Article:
Frederick Winter has a strict training regimen.

"I try to do aerobics every morning at 6 a.m.," Winter told the Holland Sentinel in Michigan. "If I don’t get it done at 6 a.m., it doesn't get done. I do about 30 minutes worth."

Those daily workouts, which include 100 pushups, paid off. Winter, a World War II veteran, became the first 100-year-old to race the 100-meter dash at the annual National Senior Games, according to Runner's World.

Winter, who turned 100 on June 1, had a time of 42.38 seconds.

Here's video, shot by St. Paul Pioneer Press reporter Richard Chin, of Winter's start in the 100 meters:

Winter also won the javelin in the over-100 division with a throw more than 8 meters. The oldest competitor in this year's National Senior Games, 102-year-old John Zilverberg of South Dakota, took second place in the javelin. The Pioneer Press reported that Winter "sat in a wheelchair as he waited for the javelin event to start. He said his grandkids wanted him to use it to save his legs for the competition."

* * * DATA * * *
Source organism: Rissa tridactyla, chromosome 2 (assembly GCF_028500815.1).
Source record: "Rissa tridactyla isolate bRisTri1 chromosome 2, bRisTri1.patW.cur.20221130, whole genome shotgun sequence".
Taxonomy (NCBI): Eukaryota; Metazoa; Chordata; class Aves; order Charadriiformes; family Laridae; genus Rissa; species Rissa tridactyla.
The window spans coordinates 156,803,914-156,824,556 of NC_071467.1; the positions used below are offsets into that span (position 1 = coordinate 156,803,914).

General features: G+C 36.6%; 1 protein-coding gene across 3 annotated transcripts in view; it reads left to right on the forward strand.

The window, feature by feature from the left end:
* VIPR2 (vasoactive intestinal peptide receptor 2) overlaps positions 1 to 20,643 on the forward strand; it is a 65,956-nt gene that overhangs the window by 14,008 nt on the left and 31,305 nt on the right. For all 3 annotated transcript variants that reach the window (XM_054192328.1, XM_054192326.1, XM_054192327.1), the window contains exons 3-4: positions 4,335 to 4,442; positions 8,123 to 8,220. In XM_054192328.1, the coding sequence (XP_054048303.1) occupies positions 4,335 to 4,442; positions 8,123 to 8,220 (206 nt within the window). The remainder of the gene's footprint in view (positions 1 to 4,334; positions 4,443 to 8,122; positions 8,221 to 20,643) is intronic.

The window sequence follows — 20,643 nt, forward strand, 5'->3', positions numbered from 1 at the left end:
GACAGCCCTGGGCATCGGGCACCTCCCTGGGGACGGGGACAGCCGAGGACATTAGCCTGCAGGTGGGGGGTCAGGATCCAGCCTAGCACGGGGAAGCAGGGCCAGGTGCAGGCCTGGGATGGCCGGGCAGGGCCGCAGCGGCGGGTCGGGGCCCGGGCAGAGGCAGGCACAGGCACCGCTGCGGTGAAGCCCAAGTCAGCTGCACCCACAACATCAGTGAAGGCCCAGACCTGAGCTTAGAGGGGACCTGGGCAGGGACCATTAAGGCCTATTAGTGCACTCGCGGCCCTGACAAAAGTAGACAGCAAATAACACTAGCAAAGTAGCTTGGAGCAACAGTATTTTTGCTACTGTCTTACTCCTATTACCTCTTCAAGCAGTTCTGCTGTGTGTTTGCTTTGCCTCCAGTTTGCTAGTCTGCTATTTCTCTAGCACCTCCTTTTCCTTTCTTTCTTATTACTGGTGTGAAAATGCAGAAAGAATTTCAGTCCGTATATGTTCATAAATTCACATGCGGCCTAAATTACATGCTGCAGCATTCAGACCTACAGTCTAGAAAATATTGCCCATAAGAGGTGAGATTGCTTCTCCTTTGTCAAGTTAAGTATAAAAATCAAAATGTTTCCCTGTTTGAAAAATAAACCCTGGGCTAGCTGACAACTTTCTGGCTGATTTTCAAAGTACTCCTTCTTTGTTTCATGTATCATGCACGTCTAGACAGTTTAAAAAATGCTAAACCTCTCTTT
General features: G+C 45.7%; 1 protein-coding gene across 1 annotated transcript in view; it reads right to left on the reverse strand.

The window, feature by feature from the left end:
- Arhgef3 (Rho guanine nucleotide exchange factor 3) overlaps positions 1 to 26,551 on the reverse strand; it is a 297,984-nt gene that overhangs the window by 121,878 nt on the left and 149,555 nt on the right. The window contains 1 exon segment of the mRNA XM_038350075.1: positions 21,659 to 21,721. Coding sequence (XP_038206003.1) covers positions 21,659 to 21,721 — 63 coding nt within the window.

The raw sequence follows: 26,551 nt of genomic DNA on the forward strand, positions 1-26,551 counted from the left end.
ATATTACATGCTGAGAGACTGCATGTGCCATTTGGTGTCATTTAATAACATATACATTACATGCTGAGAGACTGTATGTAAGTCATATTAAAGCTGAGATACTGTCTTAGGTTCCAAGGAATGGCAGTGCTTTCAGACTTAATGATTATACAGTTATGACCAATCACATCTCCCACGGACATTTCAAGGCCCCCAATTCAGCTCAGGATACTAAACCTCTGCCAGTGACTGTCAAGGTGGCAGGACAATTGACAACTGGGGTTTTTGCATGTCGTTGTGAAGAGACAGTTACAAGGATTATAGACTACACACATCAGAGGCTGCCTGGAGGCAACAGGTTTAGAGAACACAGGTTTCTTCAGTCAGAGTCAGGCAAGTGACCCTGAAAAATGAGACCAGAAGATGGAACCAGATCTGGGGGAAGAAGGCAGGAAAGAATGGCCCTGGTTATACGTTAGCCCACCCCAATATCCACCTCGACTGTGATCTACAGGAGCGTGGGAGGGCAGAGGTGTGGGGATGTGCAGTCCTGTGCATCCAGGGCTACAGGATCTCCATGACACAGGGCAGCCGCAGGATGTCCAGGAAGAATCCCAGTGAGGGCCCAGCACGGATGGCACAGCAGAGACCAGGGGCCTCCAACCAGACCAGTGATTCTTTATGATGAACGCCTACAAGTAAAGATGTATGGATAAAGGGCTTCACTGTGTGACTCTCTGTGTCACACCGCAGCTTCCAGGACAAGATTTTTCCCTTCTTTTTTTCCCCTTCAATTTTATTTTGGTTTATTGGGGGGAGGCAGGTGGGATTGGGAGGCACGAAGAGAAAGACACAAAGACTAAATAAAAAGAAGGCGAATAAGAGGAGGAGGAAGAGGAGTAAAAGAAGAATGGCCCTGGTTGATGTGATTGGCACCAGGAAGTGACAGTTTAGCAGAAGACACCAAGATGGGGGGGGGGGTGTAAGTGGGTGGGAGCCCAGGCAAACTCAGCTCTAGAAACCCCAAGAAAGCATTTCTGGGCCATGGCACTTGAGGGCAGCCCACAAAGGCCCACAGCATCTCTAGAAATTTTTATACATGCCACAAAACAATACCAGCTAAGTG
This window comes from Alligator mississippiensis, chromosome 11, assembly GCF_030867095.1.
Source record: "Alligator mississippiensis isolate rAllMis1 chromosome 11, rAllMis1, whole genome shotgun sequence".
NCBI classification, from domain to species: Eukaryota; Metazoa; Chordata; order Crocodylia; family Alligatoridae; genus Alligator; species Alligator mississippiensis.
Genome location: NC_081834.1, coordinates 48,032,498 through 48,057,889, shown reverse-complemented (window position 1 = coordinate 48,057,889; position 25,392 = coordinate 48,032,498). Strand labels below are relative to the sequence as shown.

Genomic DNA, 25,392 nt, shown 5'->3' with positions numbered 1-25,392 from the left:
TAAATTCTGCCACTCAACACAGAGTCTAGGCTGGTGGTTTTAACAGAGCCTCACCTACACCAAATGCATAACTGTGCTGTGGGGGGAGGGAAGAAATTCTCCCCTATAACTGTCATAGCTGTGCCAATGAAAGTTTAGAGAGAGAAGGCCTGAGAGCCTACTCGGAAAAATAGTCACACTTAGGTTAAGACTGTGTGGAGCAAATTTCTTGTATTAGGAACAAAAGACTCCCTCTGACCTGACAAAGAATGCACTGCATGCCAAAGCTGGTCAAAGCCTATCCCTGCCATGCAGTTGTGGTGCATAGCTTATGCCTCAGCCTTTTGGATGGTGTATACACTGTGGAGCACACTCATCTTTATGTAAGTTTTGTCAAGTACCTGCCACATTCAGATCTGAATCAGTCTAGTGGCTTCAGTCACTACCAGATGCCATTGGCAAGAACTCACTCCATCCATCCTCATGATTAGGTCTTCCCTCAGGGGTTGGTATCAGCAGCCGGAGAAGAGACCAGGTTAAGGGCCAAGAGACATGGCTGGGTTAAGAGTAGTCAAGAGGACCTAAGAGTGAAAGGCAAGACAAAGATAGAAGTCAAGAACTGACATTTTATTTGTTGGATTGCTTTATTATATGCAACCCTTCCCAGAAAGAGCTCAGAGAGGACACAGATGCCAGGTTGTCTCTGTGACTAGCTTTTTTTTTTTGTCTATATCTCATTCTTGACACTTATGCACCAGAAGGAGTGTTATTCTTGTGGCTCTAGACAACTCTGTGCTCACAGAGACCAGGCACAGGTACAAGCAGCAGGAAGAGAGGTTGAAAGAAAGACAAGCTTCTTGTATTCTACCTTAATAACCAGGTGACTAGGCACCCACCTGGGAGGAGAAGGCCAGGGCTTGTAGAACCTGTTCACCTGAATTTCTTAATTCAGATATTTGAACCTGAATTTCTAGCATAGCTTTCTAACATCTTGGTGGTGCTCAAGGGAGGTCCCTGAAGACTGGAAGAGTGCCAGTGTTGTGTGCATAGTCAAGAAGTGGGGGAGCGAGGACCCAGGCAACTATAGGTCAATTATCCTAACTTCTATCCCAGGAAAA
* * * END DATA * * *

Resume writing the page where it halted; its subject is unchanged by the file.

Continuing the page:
Winter spent 25 years in the Navy, which included nearly drowning in the Battle of Okinawa. He was 70 when he began competing in track and field for the first time since high school.

"I wanted to compare myself, physically, mentally, morally, with people my own age," Winter told West Michigan Sports Commission, "and the one way to do that is to go into track and field."

The Pioneer Press also reported that nearly 10,000 athletes competed in the National Senior Games this year. The event was held at University of St. Thomas in St. Paul.

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